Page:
Follow the Butterflies
2“I heard you got in trouble again,” Sadie said.
“It wasn’t that big of a deal.” We were out in the yard during exercise period. The yard was basically an acre of grass, flowers, benches, and swings (they were supposed to be for the younger kids, but everyone liked the swings) enclosed by all the buildings of Pennington Psychiatric Hospital.
“I’ve heard all our floor’s doctors were brought into it. And you gotta go to another therapy session,” Sadie said in her spacey way.
“Yeah, yeah.” We sat down in the grass and picked at flowers. We were silent for a few minutes, watching some young kids playing tag in the field. One of the kids stopped when he saw us, and then came over.
“Hey, Jimmy,” I said as he grew closer. He smiled and waved enthusiastically.
Jimmy is a very distant relative of Sadie, like, third cousin removed. I like him, and so does Sadie (she kind of has too; they’re family) but sometimes he’s a little weird. He’s autistic, like most of the kids on our floor. But not me or Sadie. The doctors are still trying to figure us out, I guess.
“Hey Avery! Hey Sadie!” Jimmy said. “Wanna come play?” Spit dribbled out of his mouth. Sadie wiped it away affectionately.
“Sure, honey. What are you playing?”
“We were playing tag,” he said, “But Bradley and Harris want to play spy, and Kayla didn’t want to play boy games, so she and Gracie are picking flowers or something girly like that.” Jimmy put his hands on his hips and looked at us expectantly.
“Yeah, we’ll play with you,” I said. Sadie and I stood up and brushed the grass and dirt from our white uniform skirts.
“Okay then…” Jimmy backed up slowly. “Come and get me!” He took off full speed towards the field. We ran after him, but slow enough for him to stay a good ways ahead. “You can’t catch me!” His words were burbled with his laughter and the natural slur he had. Of course we could’ve caught him, but it was fun to see him so happy. Soon enough we chased him around the field and out, so he headed towards the swings and garden.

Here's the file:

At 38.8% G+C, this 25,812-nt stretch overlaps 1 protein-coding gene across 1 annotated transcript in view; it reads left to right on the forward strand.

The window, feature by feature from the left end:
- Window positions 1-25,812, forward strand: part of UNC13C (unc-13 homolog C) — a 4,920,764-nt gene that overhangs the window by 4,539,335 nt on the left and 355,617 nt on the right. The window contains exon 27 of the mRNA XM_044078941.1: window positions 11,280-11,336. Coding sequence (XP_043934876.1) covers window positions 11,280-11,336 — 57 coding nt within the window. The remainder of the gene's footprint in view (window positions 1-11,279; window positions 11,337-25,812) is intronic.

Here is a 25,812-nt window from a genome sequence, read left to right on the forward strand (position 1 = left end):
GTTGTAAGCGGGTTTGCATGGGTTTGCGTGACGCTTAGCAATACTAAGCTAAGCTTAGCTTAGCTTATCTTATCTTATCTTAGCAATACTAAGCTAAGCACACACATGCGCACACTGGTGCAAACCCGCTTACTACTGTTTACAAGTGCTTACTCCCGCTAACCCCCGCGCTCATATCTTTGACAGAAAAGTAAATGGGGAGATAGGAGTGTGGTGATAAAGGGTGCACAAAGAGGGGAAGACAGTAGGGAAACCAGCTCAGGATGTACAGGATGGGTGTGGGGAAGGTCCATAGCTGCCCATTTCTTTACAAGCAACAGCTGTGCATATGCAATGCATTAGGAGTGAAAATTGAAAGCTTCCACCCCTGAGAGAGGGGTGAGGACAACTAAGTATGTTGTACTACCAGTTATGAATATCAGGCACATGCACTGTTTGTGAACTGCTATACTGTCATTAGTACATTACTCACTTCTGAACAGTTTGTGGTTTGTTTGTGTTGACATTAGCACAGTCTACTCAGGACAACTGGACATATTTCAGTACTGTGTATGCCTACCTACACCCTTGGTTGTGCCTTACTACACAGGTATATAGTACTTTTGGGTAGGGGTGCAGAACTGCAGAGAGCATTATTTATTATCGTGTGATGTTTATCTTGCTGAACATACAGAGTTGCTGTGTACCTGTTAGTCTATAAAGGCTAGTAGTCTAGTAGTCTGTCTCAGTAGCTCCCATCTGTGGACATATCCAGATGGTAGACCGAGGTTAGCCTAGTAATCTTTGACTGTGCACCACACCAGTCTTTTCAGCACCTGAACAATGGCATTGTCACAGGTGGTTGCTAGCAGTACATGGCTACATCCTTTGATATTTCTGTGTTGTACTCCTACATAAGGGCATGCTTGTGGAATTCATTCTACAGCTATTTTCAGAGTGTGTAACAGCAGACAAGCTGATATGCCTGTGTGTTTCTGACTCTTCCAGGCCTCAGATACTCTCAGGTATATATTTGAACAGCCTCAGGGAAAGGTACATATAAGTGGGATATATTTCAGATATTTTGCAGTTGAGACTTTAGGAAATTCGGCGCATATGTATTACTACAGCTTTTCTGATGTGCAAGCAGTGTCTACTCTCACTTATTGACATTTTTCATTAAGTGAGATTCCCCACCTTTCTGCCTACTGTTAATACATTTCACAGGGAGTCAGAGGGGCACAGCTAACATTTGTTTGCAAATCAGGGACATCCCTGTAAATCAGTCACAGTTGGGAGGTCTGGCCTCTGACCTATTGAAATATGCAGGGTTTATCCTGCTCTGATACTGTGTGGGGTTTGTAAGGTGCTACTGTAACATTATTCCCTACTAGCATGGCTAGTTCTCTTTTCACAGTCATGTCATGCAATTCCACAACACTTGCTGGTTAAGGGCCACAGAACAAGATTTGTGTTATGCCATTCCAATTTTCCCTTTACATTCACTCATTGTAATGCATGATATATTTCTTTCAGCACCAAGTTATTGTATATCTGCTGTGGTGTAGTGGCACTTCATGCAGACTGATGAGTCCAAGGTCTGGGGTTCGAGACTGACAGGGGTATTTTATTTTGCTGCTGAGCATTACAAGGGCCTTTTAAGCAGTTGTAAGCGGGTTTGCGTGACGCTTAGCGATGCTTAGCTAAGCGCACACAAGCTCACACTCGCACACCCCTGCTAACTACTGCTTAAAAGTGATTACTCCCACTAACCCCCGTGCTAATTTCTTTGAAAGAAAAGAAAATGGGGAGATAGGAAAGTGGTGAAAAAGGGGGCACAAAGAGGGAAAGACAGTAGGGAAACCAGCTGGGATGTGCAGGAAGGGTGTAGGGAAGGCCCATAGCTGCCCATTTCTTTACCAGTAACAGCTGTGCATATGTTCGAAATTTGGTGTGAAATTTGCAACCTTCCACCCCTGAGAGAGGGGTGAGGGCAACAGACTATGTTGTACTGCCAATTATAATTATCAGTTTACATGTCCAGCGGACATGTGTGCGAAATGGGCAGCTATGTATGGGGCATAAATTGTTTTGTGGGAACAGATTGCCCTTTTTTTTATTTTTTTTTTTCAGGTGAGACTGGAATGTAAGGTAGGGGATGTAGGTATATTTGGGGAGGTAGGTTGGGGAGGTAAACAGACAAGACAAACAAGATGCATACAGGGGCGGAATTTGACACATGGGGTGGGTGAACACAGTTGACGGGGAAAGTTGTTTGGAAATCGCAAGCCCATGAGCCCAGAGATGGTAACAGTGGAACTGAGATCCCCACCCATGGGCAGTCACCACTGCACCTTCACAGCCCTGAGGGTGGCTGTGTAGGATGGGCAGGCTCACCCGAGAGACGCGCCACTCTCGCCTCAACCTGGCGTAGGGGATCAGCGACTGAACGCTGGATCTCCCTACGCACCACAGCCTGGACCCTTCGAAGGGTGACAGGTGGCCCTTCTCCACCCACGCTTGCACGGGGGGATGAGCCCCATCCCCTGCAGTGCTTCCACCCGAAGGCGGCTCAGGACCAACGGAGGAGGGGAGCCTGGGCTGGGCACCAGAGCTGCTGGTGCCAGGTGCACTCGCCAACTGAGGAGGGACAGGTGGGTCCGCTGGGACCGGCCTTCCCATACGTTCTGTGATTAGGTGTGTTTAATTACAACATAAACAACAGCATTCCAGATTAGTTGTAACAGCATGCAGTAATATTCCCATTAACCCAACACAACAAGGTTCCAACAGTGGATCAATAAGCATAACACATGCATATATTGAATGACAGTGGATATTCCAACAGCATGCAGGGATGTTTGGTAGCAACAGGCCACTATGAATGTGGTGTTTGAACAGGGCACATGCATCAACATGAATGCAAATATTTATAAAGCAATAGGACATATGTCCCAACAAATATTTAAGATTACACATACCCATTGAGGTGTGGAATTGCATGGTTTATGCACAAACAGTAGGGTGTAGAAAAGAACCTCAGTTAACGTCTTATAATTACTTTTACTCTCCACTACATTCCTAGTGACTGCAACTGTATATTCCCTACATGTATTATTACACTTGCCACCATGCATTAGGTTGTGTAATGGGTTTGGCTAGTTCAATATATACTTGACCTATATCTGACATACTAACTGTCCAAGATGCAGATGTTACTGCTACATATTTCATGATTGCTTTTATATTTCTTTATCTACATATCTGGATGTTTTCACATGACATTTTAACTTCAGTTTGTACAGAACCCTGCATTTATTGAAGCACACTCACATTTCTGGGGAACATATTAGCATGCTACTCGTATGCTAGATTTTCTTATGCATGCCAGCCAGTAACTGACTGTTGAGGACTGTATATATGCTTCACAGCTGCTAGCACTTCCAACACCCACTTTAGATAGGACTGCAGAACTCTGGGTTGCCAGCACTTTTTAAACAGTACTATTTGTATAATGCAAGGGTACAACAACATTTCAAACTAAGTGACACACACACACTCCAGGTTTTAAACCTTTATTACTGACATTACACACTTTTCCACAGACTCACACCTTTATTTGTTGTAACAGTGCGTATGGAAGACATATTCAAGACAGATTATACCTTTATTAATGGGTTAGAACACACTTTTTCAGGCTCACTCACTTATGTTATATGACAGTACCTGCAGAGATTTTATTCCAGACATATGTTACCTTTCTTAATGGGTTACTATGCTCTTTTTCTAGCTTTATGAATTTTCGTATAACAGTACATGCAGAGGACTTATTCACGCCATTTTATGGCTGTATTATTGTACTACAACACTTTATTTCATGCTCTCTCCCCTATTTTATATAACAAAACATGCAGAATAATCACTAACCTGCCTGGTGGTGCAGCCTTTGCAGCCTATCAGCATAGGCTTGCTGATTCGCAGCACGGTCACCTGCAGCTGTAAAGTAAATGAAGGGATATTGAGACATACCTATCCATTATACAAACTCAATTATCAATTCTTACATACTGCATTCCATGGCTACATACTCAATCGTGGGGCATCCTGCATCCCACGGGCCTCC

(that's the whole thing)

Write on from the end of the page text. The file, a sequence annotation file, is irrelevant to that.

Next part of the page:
The garden wasn’t much more than a few flower patches and a couple of benches. By one of the flower patches were Kayla and Gracie, making flower wreaths. Gracie is our age, sixteen, and Kayla just about two years younger.
“Hiya Kayla! Hiya Gracie!” Sadie called as we ran by. Gracie waved hello, but Kayla didn’t seem to hear us. She went right on picking flowers, stuffing some of them in her shoe.
Sadie stopped short, and I had to skid my shoes on the grass to avoid slamming into her. “Sadie, why’d you stop?” I asked, but she doesn’t answer. She stared off at a patch of flowers. I followed her eyes. A butterfly was flying around the flowers. It was a different sort of butterfly, though. The wings were a bright bubble-gum pink with blue spots. Jimmy, too, came and marveled at it with us. A few other butterflies joined the pink and blue one, and they flew around the flowers, seeming to dance.
Sadie and I walked closer, watching the butterflies. I was amazed by the pink and blue one, but Sadie stared at all of them in fascination. Jimmy eventually got bored and wandered away.
We watched them for a long while; long enough eventually we just sat down on the ground and stared at them going from flower to flower, petal to petal, but never touching. Suddenly the wind picked up and the butterflies flew away with the wind. Sadie jumped up and ran after them.
“Sadie, where are you going?” I called after her, still sitting in the grass.
“The butterflies, Avery! Follow the butterflies,” she said dreamily. I watched my best friend in wonder as she skipped after the beautiful winged creatures.